Morihei Ueshiba was born on 14th of December 1883 in Wakayama, in a family with 5 children. From his father he inherited the samurai determination and the interest for politics and from his mother the passion for religion, poetry and arts. In his childhood he was weak and got sick easily, so he spent more time inside the house studying legends about saints and Buddhist esoteric rituals. Morihei was encouraged to practice sumo and swimming by his father. In time he grew stronger and realized he needed the practice, especially after his father was assaulted by a group of people hired by his political opponents. He began studying jujutsu and the sword and noticed he had a natural inclination towards martial arts.
He decided to enroll in the Japanese army, but was rejected because he didn’t have the minimum required height. Very upset, he went into the woods, where he tied himself to the trees hanging, desperate to increase his height. In 1903 he succeeded to enlist as infantry. As a result of his actions during that time, he was recommended by his superiors for the National Military Academy, but he declined the offer and retired from the army.
After his return home, he continued the physical preparation at the jujutsu dojo built by his father, where the well-known instructor Takaki Kiyoichi was teaching. In 1912 he moved to Hokkaido, where he knew Sokaku Takeda. He came back to Shirataki where he built his own dojo and invited Takeda to live there.
Very affected by his father’s death, Morihei began studying the Omoto religion with Deguchi Onisaburo. A promoter of the non-violent resistance and universal disarmament, Onisaburo tought him everything about Budo. He used to tell Morihei that his goal on this earth was to teach about the true meaning of the Budo art.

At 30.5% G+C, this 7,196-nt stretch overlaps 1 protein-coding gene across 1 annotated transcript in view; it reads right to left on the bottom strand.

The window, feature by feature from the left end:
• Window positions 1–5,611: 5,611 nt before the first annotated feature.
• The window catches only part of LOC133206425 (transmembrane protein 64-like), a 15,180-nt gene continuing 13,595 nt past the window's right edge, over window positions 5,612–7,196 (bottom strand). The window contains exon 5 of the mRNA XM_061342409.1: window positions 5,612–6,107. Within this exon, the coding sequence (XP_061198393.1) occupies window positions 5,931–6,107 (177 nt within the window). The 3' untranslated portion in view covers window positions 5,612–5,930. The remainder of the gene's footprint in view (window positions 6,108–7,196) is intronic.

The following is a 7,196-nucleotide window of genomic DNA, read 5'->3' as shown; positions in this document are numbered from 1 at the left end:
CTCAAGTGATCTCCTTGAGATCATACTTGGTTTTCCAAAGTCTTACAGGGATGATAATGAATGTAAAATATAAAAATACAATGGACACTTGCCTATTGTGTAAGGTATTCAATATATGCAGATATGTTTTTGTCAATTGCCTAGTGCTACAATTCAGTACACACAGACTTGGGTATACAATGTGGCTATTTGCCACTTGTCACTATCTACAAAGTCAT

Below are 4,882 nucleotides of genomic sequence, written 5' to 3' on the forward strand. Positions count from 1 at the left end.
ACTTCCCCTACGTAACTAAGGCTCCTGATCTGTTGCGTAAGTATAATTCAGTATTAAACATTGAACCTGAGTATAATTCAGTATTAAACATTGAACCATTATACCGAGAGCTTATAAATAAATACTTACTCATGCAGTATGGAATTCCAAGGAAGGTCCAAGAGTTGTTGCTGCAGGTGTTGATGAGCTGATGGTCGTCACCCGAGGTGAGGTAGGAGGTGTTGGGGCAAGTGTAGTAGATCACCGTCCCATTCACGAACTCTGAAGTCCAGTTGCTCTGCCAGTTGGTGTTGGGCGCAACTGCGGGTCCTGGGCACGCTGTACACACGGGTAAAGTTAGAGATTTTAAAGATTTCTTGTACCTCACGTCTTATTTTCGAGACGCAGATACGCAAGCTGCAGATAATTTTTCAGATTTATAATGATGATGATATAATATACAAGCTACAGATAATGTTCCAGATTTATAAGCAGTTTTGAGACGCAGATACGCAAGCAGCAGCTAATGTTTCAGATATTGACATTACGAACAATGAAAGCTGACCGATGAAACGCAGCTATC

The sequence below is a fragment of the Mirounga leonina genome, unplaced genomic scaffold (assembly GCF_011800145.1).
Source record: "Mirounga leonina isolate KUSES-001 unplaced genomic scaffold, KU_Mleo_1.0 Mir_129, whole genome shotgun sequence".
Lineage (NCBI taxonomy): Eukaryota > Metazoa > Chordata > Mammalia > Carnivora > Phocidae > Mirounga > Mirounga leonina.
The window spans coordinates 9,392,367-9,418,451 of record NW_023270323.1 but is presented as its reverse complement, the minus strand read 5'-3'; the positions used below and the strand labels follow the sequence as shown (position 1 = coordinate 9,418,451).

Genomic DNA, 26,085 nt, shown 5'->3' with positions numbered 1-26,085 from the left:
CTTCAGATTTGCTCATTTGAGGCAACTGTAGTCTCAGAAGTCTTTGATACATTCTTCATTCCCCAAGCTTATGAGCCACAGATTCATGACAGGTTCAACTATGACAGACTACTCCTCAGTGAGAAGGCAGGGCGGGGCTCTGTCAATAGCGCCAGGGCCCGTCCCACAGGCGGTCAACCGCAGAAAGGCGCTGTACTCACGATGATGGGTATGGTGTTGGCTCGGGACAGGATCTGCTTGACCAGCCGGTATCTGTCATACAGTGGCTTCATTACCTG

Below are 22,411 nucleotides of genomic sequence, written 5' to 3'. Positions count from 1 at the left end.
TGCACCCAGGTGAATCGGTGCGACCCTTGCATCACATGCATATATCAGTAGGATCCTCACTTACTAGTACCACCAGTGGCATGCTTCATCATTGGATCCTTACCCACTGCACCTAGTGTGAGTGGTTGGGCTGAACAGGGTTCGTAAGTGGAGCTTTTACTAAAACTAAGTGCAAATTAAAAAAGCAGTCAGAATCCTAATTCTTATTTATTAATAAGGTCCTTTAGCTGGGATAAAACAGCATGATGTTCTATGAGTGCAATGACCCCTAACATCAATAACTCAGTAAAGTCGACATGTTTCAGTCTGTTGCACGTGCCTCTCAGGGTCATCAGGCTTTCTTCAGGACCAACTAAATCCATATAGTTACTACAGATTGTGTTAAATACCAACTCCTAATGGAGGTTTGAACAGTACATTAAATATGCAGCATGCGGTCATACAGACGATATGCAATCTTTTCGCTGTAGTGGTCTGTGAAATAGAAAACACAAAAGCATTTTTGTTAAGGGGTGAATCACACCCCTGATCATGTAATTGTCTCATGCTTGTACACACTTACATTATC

At 40, Morihei had several spiritual experiences that changed his entire vision about life. He understood that the true meaning of the Budo art was to protect and support life. From this moment on, more and more people began to look for Morihei Ueshiba’s teachings.
In 1927 , Deguchi Onisaburo encouraged Morihei to separate from the Omoto religion and go his own way. Morihei moved to Tokyo ,where he built another dojo.
In 1932, Morihei Ueshiba led the Budo Society, that he had founded himself. Morihei’s fame grew continuously over the following ten years, but in 1942 he returned home, tired of the city life. He built an open-air dojo in Iwama and set up the base of the Aikijutsu art, that later became Aiki-Budo and, after ten years of perfecting techniques and religious philosophy, Aikido. The three Japanese ideograms that form this name represent: AI = harmony, KI = universal energy, DO = way. Therefore, Aikido can be translated into “The Way of Universal Harmony”.
Aikido increased its popularity in Tokyo, under the guidance of Morihei’s son, Kisshimaru Ueshiba. Morihei became known under the name of O Sensei or The Great Teacher, without giving up his dedication to the improvement and enrichment of “The Way”. In the art created by the Master, the emphasis is on the importance of realizing the harmony between the vital energy (Ki) and nature.
On the 26th of April 1969, at age 86, Morihei returned to the source, after a short suffering caused by a serious stomach disease. He was buried in his family temple, in Tanabe.